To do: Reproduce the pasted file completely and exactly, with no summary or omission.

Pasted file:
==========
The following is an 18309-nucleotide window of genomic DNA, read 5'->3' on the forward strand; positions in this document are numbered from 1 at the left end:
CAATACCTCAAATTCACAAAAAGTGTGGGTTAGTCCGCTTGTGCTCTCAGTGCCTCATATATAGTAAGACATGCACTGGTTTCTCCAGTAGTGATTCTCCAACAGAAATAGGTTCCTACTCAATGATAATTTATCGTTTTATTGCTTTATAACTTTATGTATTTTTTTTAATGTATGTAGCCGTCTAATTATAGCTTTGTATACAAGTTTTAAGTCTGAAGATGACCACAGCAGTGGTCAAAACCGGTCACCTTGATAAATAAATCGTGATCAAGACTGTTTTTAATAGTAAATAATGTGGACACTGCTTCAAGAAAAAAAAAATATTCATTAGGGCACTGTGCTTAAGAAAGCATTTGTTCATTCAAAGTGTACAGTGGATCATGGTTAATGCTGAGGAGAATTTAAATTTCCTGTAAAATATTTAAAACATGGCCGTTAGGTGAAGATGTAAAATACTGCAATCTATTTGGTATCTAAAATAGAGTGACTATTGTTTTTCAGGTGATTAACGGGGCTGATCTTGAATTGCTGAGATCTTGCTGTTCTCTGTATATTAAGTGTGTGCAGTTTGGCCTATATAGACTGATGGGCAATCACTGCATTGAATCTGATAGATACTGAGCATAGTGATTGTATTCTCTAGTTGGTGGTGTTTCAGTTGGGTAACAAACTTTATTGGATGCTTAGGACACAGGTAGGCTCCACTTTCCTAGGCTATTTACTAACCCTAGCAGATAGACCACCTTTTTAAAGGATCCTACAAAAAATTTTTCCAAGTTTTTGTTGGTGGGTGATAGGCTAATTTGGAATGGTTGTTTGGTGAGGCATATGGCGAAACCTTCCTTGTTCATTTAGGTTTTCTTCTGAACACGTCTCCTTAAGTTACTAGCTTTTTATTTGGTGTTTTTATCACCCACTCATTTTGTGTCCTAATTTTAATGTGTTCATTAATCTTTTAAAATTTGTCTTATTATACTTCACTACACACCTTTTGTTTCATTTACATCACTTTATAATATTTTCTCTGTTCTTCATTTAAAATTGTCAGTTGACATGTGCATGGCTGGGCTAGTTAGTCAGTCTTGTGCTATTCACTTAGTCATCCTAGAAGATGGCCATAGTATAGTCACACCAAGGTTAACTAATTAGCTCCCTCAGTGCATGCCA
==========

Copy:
The following is an 18309-nucleotide window of genomic DNA, read 5'->3' on the forward strand; positions in this document are numbered from 1 at the left end:
CAATACCTCAAATTCACAAAAAGTGTGGGTTAGTCCGCTTGTGCTCTCAGTGCCTCATATATAGTAAGACATGCACTGGTTTCTCCAGTAGTGATTCTCCAACAGAAATAGGTTCCTACTCAATGATAATTTATCGTTTTATTGCTTTATAACTTTATGTATTTTTTTTAATGTATGTAGCCGTCTAATTATAGCTTTGTATACAAGTTTTAAGTCTGAAGATGACCACAGCAGTGGTCAAAACCGGTCACCTTGATAAATAAATCGTGATCAAGACTGTTTTTAATAGTAAATAATGTGGACACTGCTTCAAGAAAAAAAAAATATTCATTAGGGCACTGTGCTTAAGAAAGCATTTGTTCATTCAAAGTGTACAGTGGATCATGGTTAATGCTGAGGAGAATTTAAATTTCCTGTAAAATATTTAAAACATGGCCGTTAGGTGAAGATGTAAAATACTGCAATCTATTTGGTATCTAAAATAGAGTGACTATTGTTTTTCAGGTGATTAACGGGGCTGATCTTGAATTGCTGAGATCTTGCTGTTCTCTGTATATTAAGTGTGTGCAGTTTGGCCTATATAGACTGATGGGCAATCACTGCATTGAATCTGATAGATACTGAGCATAGTGATTGTATTCTCTAGTTGGTGGTGTTTCAGTTGGGTAACAAACTTTATTGGATGCTTAGGACACAGGTAGGCTCCACTTTCCTAGGCTATTTACTAACCCTAGCAGATAGACCACCTTTTTAAAGGATCCTACAAAAAATTTTTCCAAGTTTTTGTTGGTGGGTGATAGGCTAATTTGGAATGGTTGTTTGGTGAGGCATATGGCGAAACCTTCCTTGTTCATTTAGGTTTTCTTCTGAACACGTCTCCTTAAGTTACTAGCTTTTTATTTGGTGTTTTTATCACCCACTCATTTTGTGTCCTAATTTTAATGTGTTCATTAATCTTTTAAAATTTGTCTTATTATACTTCACTACACACCTTTTGTTTCATTTACATCACTTTATAATATTTTCTCTGTTCTTCATTTAAAATTGTCAGTTGACATGTGCATGGCTGGGCTAGTTAGTCAGTCTTGTGCTATTCACTTAGTCATCCTAGAAGATGGCCATAGTATAGTCACACCAAGGTTAACTAATTAGCTCCCTCAGTGCATGCCA